Epyc is definitely keyed for a dedicated colocation server. Not the home user unless there is an defined need for such core count and lane availability. Just my opinion.

    But there is nothing to stop a home user from purchasing this monster.
     
  5. Shintai

    Shintai 2[H]4U

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    For GPU with for example Nvidia, they already decided another approach will be better(NVLink). AMD will do this as well with Vega 20 it seems(GMI links). So for servers, GPUs are out there.

    So you are left with storage and networking.
     
  6. tangoseal

    tangoseal [H]ardness Supreme

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    Yes this true. Again no benefit to non server users really to run these,chips.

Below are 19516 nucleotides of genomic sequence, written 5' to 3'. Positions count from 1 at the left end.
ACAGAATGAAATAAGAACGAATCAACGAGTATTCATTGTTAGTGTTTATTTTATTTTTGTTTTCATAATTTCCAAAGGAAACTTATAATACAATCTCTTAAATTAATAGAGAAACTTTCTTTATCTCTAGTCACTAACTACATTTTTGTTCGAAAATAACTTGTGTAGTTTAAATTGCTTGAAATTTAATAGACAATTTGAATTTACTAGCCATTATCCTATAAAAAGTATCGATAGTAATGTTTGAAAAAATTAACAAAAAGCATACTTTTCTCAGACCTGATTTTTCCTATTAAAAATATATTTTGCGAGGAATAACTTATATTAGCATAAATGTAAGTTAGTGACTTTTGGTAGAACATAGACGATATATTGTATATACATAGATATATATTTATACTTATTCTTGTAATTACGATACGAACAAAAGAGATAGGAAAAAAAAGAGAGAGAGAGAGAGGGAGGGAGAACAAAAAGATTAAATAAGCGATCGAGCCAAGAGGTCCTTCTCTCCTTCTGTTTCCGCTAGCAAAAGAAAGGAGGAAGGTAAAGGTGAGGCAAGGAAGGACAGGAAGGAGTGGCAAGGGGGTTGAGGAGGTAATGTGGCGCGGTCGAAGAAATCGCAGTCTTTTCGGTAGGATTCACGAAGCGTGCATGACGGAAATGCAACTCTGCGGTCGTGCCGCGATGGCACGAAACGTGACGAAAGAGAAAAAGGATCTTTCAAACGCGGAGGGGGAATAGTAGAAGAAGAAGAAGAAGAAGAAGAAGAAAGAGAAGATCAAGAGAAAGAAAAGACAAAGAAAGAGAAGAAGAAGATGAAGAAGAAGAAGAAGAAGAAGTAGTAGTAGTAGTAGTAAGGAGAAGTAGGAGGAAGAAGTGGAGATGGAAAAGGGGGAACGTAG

7. Topweasel

    Topweasel [H]ard|Gawd

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    You can never have too many. But you can certainly have too little. Most of this is a side effect of CPU design really. From the bottom up AMD needed to have enough PCIe lanes to feed the APU and have spare for the motherboard. For Ryzen they needed to support the swapping between Ryzen and the APU without changing sockets while keeping the sockets smaller so 8 gets disabled. Threadripper doesn't need any GPU counterparts. So it gets all 64 and socket size is a non-issue (well will be for us but not anything else). It sits in a great spot because Ryzen would have sucked with 24 lanes, but Thread Ripper could legitimately use more than 48 dependant on use case. Fast forward to EPYC the decision to go with 32 on Ryzen to support both the APU and Non-APU use of the Ryzen CCX's and have spares for the motherboard, while getting fully featured on TR- Chipset (loss of 4). Gives EPYC which is a completely SoC solution a crazy 128 lanes.